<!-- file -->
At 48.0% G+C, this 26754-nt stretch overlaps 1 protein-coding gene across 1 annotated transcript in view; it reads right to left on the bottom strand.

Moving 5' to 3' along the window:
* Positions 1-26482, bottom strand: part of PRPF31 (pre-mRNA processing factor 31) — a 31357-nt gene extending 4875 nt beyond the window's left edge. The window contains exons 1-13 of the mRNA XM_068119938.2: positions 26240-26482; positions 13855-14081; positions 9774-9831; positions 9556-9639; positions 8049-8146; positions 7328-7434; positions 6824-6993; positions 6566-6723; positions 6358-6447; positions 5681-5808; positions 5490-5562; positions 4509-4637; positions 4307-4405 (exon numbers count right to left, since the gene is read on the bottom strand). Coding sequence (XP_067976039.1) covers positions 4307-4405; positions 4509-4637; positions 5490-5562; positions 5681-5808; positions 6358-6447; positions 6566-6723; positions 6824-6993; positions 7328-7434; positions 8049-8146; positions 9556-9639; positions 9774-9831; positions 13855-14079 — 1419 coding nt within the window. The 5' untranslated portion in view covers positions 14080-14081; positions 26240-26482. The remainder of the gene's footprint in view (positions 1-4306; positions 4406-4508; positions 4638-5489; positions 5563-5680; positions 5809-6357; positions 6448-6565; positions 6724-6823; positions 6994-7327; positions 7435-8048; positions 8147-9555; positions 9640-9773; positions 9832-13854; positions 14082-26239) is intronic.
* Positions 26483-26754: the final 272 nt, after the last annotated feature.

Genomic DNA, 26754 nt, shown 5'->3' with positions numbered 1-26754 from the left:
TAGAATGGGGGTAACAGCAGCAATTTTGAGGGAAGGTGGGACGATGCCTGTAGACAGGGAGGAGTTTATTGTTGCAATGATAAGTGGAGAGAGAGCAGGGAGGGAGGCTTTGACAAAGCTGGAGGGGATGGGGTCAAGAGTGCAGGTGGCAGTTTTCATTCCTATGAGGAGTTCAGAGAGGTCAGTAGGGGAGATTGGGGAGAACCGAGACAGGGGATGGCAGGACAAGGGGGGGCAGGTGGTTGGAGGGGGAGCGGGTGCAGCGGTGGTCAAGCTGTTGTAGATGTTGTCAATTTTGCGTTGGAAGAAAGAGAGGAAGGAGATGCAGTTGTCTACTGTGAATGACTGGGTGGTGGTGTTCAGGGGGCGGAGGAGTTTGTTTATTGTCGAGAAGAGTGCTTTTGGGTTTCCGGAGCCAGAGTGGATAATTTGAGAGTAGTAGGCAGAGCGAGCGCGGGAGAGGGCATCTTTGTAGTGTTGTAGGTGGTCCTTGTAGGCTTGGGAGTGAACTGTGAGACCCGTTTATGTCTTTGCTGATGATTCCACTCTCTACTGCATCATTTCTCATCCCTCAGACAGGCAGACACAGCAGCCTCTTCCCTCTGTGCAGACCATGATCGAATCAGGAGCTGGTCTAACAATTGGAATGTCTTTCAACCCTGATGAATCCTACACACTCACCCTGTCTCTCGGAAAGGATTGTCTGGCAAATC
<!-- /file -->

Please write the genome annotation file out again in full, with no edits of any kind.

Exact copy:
At 48.0% G+C, this 26754-nt stretch overlaps 1 protein-coding gene across 1 annotated transcript in view; it reads right to left on the bottom strand.

Moving 5' to 3' along the window:
* Positions 1-26482, bottom strand: part of PRPF31 (pre-mRNA processing factor 31) — a 31357-nt gene extending 4875 nt beyond the window's left edge. The window contains exons 1-13 of the mRNA XM_068119938.2: positions 26240-26482; positions 13855-14081; positions 9774-9831; positions 9556-9639; positions 8049-8146; positions 7328-7434; positions 6824-6993; positions 6566-6723; positions 6358-6447; positions 5681-5808; positions 5490-5562; positions 4509-4637; positions 4307-4405 (exon numbers count right to left, since the gene is read on the bottom strand). Coding sequence (XP_067976039.1) covers positions 4307-4405; positions 4509-4637; positions 5490-5562; positions 5681-5808; positions 6358-6447; positions 6566-6723; positions 6824-6993; positions 7328-7434; positions 8049-8146; positions 9556-9639; positions 9774-9831; positions 13855-14079 — 1419 coding nt within the window. The 5' untranslated portion in view covers positions 14080-14081; positions 26240-26482. The remainder of the gene's footprint in view (positions 1-4306; positions 4406-4508; positions 4638-5489; positions 5563-5680; positions 5809-6357; positions 6448-6565; positions 6724-6823; positions 6994-7327; positions 7435-8048; positions 8147-9555; positions 9640-9773; positions 9832-13854; positions 14082-26239) is intronic.
* Positions 26483-26754: the final 272 nt, after the last annotated feature.

Genomic DNA, 26754 nt, shown 5'->3' with positions numbered 1-26754 from the left:
TAGAATGGGGGTAACAGCAGCAATTTTGAGGGAAGGTGGGACGATGCCTGTAGACAGGGAGGAGTTTATTGTTGCAATGATAAGTGGAGAGAGAGCAGGGAGGGAGGCTTTGACAAAGCTGGAGGGGATGGGGTCAAGAGTGCAGGTGGCAGTTTTCATTCCTATGAGGAGTTCAGAGAGGTCAGTAGGGGAGATTGGGGAGAACCGAGACAGGGGATGGCAGGACAAGGGGGGGCAGGTGGTTGGAGGGGGAGCGGGTGCAGCGGTGGTCAAGCTGTTGTAGATGTTGTCAATTTTGCGTTGGAAGAAAGAGAGGAAGGAGATGCAGTTGTCTACTGTGAATGACTGGGTGGTGGTGTTCAGGGGGCGGAGGAGTTTGTTTATTGTCGAGAAGAGTGCTTTTGGGTTTCCGGAGCCAGAGTGGATAATTTGAGAGTAGTAGGCAGAGCGAGCGCGGGAGAGGGCATCTTTGTAGTGTTGTAGGTGGTCCTTGTAGGCTTGGGAGTGAACTGTGAGACCCGTTTATGTCTTTGCTGATGATTCCACTCTCTACTGCATCATTTCTCATCCCTCAGACAGGCAGACACAGCAGCCTCTTCCCTCTGTGCAGACCATGATCGAATCAGGAGCTGGTCTAACAATTGGAATGTCTTTCAACCCTGATGAATCCTACACACTCACCCTGTCTCTCGGAAAGGATTGTCTGGCAAATC